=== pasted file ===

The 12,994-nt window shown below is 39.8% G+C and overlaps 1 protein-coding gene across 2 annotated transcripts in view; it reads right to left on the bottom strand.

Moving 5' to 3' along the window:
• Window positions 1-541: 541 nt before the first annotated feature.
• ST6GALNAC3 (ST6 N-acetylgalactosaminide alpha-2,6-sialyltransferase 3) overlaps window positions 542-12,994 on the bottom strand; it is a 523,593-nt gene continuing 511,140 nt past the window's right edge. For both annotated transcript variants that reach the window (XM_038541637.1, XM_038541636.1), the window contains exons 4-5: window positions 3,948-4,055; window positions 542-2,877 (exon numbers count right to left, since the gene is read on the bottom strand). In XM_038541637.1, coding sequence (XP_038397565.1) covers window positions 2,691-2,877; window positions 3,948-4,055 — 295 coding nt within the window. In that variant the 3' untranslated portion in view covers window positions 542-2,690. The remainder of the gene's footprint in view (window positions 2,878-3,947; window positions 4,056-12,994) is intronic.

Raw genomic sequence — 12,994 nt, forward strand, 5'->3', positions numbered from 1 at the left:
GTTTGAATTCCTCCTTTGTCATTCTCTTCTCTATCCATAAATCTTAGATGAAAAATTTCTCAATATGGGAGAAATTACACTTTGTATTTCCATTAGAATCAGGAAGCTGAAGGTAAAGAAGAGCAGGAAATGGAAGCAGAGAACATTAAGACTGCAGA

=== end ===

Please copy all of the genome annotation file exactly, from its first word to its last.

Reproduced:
The 12,994-nt window shown below is 39.8% G+C and overlaps 1 protein-coding gene across 2 annotated transcripts in view; it reads right to left on the bottom strand.

Moving 5' to 3' along the window:
• Window positions 1-541: 541 nt before the first annotated feature.
• ST6GALNAC3 (ST6 N-acetylgalactosaminide alpha-2,6-sialyltransferase 3) overlaps window positions 542-12,994 on the bottom strand; it is a 523,593-nt gene continuing 511,140 nt past the window's right edge. For both annotated transcript variants that reach the window (XM_038541637.1, XM_038541636.1), the window contains exons 4-5: window positions 3,948-4,055; window positions 542-2,877 (exon numbers count right to left, since the gene is read on the bottom strand). In XM_038541637.1, coding sequence (XP_038397565.1) covers window positions 2,691-2,877; window positions 3,948-4,055 — 295 coding nt within the window. In that variant the 3' untranslated portion in view covers window positions 542-2,690. The remainder of the gene's footprint in view (window positions 2,878-3,947; window positions 4,056-12,994) is intronic.

Raw genomic sequence — 12,994 nt, forward strand, 5'->3', positions numbered from 1 at the left:
GTTTGAATTCCTCCTTTGTCATTCTCTTCTCTATCCATAAATCTTAGATGAAAAATTTCTCAATATGGGAGAAATTACACTTTGTATTTCCATTAGAATCAGGAAGCTGAAGGTAAAGAAGAGCAGGAAATGGAAGCAGAGAACATTAAGACTGCAGA